Annual Well Woman Exams
Comprehensive Medical Review, Annual Pap Smear
A Pap smear is a test that checks for changes in the cells of your cervix. The cervix is the lower part of the uterus that opens into the vagina. You may also hear a Pap smear referred to as a Pap test or a cervical smear. Pap smears are recommended yearly at age 18 or when sexual activity begins. Screening for sexually transmitted diseases (such as gonorrhea, chlamydia, trichomonas, and herpes) is recommended whenever sexual activity begins with a new partner.
A pap smear tests for cervical dysplasia, a term used to describe a change in the cells of the cervix. A Pap smear can detect this condition. The abnormal cells can develop into cancer if the dysplasia is not treated. The Pap smear may also detect viral infections of the cervix, such as genital warts and herpes. It may detect vaginal infections such as yeast infections or trichomonas. Sometimes the Pap smear can give information about your hormones, especially progesterone and estrogen.
How often should I have a Pap Smear?
Most women should get a Pap smear at least every year. Your health care provider will recommend how often you should be tested based on your risk factors for cervical cancer. Risk factors that place you at an increased risk for cervical cancer include:
- You have had an abnormal Pap smear in the past.
- You began to have sexual intercourse at an early age.
- You have a history of many sexual partners.
- You or your sexual partner has or has had genital wart (HPV) virus infection.
- You have had vulvar or vaginal cancer.
- Your sexual partner's previous partner had cervical cancer or abnormal cervical cells.
- Your sexual partner has or had cancer of the penis.
- You smoke cigarettes
- Your mother took the hormone diethylstilbestrol (DES) when she was pregnant with you.
- Your immune system is weakened, for example, because you are taking immunosuppressive drugs due to a transplant or if you have AIDS.
Your health care provider may not recommend continuing Pap smears beyond age 65 as a screen for cervical cancer if previous Pap smears were consistently normal. However, an annual exam continues to be important for other health reasons, including early detection of possible breast and vulvar cancer.
How do I prepare for a Pap smear?
Do not douche or use vaginal creams during the 2 days before the test. Do not have sexual intercourse within 24 hours of the Pap smear because it can cause inaccurate test results.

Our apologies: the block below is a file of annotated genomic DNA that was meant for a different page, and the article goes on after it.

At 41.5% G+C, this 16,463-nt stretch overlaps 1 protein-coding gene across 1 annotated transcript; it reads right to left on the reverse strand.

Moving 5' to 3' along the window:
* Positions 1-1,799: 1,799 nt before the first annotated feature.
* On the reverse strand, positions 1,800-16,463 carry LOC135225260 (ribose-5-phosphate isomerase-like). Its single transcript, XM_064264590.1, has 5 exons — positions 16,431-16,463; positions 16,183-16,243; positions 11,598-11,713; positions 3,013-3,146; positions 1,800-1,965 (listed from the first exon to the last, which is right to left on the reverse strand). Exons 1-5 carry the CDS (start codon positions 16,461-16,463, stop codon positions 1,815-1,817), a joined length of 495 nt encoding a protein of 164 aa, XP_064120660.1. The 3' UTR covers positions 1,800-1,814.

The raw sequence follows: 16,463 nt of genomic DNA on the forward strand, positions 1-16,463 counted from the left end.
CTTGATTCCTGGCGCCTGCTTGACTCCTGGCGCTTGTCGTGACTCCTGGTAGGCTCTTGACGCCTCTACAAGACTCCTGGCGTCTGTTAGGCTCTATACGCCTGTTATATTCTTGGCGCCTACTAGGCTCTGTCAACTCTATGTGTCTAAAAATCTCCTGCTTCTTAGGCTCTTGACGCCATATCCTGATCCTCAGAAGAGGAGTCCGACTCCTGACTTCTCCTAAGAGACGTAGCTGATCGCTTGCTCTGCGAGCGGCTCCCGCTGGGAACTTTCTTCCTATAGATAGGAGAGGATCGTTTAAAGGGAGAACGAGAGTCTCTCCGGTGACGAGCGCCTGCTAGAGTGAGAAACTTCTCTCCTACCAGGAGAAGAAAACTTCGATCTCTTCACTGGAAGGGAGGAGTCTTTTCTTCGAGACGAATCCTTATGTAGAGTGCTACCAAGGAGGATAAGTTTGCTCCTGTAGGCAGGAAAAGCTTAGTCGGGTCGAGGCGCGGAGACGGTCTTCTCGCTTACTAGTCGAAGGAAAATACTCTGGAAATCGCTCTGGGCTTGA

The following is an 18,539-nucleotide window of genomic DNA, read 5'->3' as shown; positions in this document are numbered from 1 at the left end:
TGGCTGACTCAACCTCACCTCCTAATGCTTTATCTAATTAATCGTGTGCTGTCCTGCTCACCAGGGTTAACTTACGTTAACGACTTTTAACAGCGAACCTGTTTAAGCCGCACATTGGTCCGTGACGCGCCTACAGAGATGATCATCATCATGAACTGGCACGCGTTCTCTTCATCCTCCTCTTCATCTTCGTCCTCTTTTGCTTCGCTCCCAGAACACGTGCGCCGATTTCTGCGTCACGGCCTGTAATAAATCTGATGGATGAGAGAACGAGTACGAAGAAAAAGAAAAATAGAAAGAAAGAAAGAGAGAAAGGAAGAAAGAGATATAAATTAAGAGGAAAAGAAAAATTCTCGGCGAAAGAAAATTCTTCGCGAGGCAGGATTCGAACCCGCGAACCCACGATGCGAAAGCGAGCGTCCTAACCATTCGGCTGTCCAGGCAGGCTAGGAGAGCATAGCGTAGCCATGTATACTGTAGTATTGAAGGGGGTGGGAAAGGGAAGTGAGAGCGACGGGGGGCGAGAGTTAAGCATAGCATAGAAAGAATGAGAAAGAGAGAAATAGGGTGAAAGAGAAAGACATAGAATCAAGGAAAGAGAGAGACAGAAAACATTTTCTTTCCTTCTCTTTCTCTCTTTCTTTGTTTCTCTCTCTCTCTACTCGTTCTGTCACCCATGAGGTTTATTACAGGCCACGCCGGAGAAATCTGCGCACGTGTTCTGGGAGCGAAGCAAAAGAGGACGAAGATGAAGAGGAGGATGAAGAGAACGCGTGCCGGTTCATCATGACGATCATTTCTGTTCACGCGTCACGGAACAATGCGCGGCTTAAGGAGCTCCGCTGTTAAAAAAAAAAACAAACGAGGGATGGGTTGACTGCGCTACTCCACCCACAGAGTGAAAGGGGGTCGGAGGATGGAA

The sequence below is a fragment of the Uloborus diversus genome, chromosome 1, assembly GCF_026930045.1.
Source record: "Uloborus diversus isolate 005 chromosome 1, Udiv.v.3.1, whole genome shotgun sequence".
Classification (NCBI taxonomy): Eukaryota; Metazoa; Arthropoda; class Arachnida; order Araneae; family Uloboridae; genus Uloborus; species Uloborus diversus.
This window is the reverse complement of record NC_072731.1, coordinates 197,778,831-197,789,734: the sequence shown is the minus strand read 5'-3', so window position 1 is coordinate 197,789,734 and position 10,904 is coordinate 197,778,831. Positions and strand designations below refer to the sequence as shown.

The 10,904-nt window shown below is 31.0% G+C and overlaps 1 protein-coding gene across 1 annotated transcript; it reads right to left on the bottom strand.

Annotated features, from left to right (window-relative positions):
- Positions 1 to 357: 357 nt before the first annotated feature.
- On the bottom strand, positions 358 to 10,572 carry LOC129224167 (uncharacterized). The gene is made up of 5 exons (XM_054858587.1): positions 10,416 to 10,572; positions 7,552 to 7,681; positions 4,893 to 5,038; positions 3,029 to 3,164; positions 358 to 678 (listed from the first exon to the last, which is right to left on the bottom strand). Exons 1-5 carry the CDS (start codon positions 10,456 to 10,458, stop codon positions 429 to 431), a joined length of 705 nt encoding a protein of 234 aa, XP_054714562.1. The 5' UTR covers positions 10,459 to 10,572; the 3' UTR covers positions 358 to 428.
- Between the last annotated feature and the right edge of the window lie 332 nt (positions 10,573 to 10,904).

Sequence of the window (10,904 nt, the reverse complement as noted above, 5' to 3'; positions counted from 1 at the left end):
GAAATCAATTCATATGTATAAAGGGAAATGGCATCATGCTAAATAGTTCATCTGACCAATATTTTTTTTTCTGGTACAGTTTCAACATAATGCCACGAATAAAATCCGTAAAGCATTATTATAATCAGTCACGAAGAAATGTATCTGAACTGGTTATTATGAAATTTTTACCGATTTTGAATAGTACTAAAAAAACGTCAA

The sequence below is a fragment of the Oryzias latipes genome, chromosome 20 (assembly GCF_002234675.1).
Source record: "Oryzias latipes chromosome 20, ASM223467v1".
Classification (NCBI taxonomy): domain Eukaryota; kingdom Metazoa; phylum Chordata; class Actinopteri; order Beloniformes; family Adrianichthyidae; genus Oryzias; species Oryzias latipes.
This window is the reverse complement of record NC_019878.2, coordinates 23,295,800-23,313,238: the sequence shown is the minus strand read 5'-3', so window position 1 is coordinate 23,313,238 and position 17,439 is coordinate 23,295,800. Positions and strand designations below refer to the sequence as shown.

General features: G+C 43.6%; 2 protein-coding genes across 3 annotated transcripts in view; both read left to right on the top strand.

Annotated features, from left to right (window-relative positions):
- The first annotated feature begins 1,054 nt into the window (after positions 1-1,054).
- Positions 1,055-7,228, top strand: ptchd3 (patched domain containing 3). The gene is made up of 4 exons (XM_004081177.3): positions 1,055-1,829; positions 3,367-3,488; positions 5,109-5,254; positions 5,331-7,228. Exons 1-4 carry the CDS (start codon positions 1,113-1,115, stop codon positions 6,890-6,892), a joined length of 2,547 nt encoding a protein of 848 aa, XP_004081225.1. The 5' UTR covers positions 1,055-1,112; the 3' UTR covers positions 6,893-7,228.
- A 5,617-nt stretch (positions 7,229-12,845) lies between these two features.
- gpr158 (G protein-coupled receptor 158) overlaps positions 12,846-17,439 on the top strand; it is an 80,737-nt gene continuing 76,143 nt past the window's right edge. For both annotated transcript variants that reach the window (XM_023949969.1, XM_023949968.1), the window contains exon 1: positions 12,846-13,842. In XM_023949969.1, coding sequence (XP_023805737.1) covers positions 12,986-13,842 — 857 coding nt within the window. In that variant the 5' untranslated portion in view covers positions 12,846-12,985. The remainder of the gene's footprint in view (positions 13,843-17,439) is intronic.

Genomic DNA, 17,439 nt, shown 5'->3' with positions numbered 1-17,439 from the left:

What happens during the procedure?
A Pap smear takes only a few seconds and is performed as part of a routine pelvic examination. You lie on your back with your knees bent and your feet apart. The health care provider inserts a speculum into the vagina. The speculum is a tool that holds open the walls of the vagina. Your provider uses a special swab, brush, or wooden stick to scrape off some cells from the cervix. The cells are sent to a laboratory to be viewed under a microscope.
What happens after the procedure?
If the cells look normal, no treatment is necessary. The Pap test may show that you have an infection. Your health care provider may treat you for the infection and suggest that you have another Pap test in several months. If the cells look abnormal, more tests may be necessary. Discuss with your provider when you should return for a follow-up exam. A Pap test is not 100 % accurate. You may want to talk to your provider about the results if you have any concerns.
What are the benefits of the procedure?
Pap smears can detect precancerous conditions. If these conditions are discovered, there is a good chance that simple treatment will prevent the development of cancer. Pap smears are also useful for detecting some types of cervical or vaginal infections.
What happens if I have an abnormal Pap smear result?
Many abnormal Pap smears are the result of a sexually transmitted disease called Human Papilloma Virus (HPV), which is the same virus that causes genital warts. While it is difficult to fully eradicate the virus, it is important to evaluate and treat all abnormal Pap smears for prevention and early detection of cervical cancer.
If you have an abnormal Pap result, we may recommend a colposcopy to take a closer look at the cervix. Biopsies may or may not be taken. Depending on these results, we may recommend treatment such as cryotherapy (freezing), laser vaporization, or LEEP (loop excision).